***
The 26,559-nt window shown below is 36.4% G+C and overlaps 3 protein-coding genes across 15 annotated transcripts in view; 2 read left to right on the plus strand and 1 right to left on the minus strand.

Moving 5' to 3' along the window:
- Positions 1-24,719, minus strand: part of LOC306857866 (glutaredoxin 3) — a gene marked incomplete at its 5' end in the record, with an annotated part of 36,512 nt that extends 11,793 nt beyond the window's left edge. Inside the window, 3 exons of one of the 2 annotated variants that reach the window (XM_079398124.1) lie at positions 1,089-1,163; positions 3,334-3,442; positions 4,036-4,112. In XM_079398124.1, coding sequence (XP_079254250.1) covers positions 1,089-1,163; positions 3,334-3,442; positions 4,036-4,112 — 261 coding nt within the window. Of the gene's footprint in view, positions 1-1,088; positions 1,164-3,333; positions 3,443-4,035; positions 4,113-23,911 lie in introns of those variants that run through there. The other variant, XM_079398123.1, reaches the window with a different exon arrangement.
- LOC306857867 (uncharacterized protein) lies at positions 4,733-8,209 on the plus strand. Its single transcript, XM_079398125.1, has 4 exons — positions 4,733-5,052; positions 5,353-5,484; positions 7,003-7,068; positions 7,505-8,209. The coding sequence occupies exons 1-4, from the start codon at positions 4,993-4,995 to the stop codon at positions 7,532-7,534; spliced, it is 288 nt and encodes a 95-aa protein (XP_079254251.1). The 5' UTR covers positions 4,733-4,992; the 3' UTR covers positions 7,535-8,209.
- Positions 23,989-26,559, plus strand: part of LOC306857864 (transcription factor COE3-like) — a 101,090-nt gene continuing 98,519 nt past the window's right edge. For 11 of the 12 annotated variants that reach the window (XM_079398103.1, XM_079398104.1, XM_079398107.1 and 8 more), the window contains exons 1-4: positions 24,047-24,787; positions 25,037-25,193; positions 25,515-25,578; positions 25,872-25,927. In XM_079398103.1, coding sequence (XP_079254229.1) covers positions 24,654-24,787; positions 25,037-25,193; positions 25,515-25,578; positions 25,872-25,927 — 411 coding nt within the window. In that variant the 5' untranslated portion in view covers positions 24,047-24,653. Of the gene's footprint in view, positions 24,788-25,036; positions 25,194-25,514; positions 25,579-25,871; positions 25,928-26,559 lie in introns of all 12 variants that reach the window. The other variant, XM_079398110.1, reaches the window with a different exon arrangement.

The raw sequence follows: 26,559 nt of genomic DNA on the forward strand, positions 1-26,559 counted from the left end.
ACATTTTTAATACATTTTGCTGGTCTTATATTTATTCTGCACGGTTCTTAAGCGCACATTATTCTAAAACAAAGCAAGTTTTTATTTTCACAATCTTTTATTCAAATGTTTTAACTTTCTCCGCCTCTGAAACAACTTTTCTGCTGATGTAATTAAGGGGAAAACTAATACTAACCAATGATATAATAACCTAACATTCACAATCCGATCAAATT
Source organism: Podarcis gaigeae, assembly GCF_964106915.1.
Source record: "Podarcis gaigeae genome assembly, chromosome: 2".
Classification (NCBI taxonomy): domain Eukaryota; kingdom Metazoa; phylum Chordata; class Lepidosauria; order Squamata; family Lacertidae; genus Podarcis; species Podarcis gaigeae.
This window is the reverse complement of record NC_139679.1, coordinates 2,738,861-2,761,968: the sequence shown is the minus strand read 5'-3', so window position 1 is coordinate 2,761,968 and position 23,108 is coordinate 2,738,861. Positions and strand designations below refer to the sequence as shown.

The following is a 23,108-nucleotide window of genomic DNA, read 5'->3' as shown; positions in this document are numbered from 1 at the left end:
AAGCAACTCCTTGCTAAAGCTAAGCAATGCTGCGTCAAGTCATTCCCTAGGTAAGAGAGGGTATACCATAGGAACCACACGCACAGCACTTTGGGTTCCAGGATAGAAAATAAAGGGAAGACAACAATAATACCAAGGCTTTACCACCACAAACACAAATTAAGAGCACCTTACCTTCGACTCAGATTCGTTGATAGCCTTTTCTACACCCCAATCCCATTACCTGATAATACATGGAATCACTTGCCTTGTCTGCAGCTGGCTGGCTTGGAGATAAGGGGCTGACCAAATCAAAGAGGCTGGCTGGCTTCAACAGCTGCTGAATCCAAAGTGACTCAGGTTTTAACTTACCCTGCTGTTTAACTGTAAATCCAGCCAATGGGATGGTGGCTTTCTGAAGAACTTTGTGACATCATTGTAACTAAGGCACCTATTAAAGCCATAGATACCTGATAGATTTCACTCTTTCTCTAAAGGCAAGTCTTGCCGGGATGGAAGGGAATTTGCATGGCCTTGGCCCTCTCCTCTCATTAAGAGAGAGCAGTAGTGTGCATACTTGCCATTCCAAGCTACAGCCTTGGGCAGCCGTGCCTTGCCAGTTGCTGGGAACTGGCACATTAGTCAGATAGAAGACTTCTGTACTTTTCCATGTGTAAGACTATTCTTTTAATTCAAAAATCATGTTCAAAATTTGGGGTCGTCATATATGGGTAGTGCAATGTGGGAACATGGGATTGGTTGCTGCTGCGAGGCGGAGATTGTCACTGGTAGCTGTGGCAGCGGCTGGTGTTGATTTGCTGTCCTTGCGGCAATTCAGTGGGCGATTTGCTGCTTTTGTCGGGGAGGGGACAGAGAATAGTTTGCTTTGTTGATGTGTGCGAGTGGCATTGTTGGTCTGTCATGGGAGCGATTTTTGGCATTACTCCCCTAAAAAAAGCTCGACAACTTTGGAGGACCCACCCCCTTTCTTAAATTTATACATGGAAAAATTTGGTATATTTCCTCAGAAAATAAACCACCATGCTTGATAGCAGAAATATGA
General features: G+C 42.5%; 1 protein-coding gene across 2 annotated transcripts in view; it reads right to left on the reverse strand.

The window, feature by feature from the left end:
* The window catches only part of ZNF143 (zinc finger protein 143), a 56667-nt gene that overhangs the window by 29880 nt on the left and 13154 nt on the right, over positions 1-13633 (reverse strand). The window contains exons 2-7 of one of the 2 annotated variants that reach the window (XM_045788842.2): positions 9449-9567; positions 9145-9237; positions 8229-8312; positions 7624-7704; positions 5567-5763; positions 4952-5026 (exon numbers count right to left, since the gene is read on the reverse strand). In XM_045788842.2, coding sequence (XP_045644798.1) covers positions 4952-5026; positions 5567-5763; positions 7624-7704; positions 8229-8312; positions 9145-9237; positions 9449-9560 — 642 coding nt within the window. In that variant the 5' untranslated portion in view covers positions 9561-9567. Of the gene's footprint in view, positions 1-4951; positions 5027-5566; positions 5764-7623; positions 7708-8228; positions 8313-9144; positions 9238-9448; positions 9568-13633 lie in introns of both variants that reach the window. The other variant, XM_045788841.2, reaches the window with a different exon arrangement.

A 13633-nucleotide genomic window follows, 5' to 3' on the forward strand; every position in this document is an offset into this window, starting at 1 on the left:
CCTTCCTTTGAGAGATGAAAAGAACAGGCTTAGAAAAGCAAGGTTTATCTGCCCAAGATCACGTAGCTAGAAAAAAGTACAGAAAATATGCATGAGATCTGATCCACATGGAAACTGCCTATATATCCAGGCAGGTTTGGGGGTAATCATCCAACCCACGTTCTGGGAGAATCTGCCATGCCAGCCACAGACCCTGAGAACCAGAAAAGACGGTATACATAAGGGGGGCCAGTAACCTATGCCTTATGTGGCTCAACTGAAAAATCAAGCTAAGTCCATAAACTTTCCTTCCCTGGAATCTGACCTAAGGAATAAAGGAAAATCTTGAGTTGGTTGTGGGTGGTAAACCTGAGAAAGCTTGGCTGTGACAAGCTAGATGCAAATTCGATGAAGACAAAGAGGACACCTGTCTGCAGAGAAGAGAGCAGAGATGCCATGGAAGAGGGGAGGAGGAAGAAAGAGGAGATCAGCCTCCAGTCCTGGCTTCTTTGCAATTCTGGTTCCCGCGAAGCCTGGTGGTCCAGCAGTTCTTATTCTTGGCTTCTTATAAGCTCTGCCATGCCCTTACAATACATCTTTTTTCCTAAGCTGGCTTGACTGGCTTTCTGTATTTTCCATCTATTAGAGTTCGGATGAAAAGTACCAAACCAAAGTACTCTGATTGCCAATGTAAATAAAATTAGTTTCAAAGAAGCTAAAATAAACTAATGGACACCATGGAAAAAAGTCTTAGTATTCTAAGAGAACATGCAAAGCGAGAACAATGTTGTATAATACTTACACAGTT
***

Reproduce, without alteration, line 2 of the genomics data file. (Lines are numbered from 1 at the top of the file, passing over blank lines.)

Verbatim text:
Moving 5' to 3' along the window: